It is easier to evangalise about adjusting rotations than to effect that change. The ‘spaces’ available and those outposts needing to be filled rather than the best educational interests of the trainee(s) often govern rotations. The RCPCH may dictate training policy, but it does not fund local education or pay the trainees’ salaries. Additionally, some PICU directors may resist the imposition of a steady stream of reluctant PICU middle-graders, but the interests of children (the primary recipients of a good paediatric training scheme) need to be heeded.

    Remote learning cannot substitute for direct bedside teaching and simulation techniques have been shown to be deficient(2). Paediatric trainees need real-life guidance through the subtle and dynamic challenges of clinical medicine. In our experience, there is no formula to teach ‘judgement’ in clinical decision making apart from first-hand experience under the guidance of a discerning teacher. We would advocate readjusting paediatric training rotations to include this hands-on real-life experience with critically ill children, long before breeding Consultants in Critical Simulation Care. With a structured teaching program and a logbook to ensure that all important aspects are covered, a 6-month rotation in PICU would suffice.

    A central issue is whether you consider recognition of serious illness, resuscitation and stabilisation of critically ill children, and acute management of life-threatening conditions as basic, generic skills required for a specialist paediatric trainee and a general paediatrician. Would you prefer your own seriously ill child to present to a district general hospital where all the paediatric staff have these skills, or not?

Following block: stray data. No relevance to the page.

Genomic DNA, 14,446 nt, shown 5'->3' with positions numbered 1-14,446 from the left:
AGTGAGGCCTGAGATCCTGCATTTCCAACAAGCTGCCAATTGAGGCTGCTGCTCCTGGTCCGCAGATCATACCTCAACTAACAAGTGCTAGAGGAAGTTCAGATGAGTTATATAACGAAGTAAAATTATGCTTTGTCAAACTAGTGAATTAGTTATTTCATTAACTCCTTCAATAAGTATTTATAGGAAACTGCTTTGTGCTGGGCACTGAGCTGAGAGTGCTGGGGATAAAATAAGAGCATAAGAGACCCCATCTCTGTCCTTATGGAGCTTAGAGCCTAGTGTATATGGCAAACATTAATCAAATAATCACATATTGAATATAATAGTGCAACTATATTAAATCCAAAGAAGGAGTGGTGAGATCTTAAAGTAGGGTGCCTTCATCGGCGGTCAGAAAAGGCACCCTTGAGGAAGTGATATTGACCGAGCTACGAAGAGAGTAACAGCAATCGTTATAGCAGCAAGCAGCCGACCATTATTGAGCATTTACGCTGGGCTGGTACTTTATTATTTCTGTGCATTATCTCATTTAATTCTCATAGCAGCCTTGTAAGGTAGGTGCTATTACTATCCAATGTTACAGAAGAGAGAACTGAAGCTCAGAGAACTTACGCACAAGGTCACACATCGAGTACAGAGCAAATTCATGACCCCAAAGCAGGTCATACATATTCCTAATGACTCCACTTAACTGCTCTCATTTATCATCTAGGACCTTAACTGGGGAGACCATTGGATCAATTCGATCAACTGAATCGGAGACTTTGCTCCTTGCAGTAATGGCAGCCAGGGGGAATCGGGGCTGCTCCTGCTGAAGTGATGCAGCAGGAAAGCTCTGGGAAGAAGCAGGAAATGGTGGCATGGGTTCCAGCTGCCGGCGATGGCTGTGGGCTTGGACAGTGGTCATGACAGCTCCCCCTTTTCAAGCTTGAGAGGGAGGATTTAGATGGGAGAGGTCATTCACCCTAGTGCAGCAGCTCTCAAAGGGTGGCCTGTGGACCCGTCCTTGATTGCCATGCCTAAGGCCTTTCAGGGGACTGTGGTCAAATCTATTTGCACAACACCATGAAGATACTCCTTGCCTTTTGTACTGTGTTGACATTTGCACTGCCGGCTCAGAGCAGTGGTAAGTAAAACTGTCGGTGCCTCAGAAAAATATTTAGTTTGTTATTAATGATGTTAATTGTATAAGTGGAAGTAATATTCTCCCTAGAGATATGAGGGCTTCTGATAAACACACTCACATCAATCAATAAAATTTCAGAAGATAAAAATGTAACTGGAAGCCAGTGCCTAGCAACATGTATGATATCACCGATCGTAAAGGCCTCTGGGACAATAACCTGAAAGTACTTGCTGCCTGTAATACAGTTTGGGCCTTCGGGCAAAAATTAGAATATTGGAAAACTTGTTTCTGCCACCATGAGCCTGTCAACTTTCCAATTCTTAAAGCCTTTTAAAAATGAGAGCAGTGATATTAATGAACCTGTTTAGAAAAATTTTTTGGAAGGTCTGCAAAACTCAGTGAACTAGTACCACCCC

References

    (1) Stewart D. Medical training in the UK. Arch Dis Child 2003;88:655-8.

    (2) Olympio MA, Whelan R, Ford RP, Saunders IC. Failure of simulation training to change residents’ management of oesophageal intubation. Br J Anaesth 2003;91:312-8.

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  10. National Survey of Childhood Tuberculosis

    Dear Editor

    In the National Survey of Childhood Tuberculosis for 1998 peripheral lymph node disease (31) accounted for 32% of the total (96) cases in white children compared to 19% in the other ethnic groups.[1]

    The authors rightly state that “mycobacteria other than M. tuberculosis can cause higher rates of lymphadenitis”. Perhaps a large proportion of the cervical lymph node disease in the white group may have been due to environmental mycobacteria. It would be interesting to know how many of the white group had lymphadenitis confined to the cervical (or parotid) area, with normal chest Xrays and no contact with tuberculosis.

    In the period 1982-2003, 100 patients (two thirds of whom were white) with tuberculosis were seen at the Royal Liverpool Children’s NHS Trust – Alder Hey, of whom only 8 (8%) had peripheral node disease all in the cervical area. Five of the 8 cases also had evidence of pulmonary disease. The three without pulmonary disease were non-white teenagers (when evidence of earlier pulmonary disease may have resolved). Of the two white children (2% of the total) both were young (4-6 years) and had pulmonary disease in addition.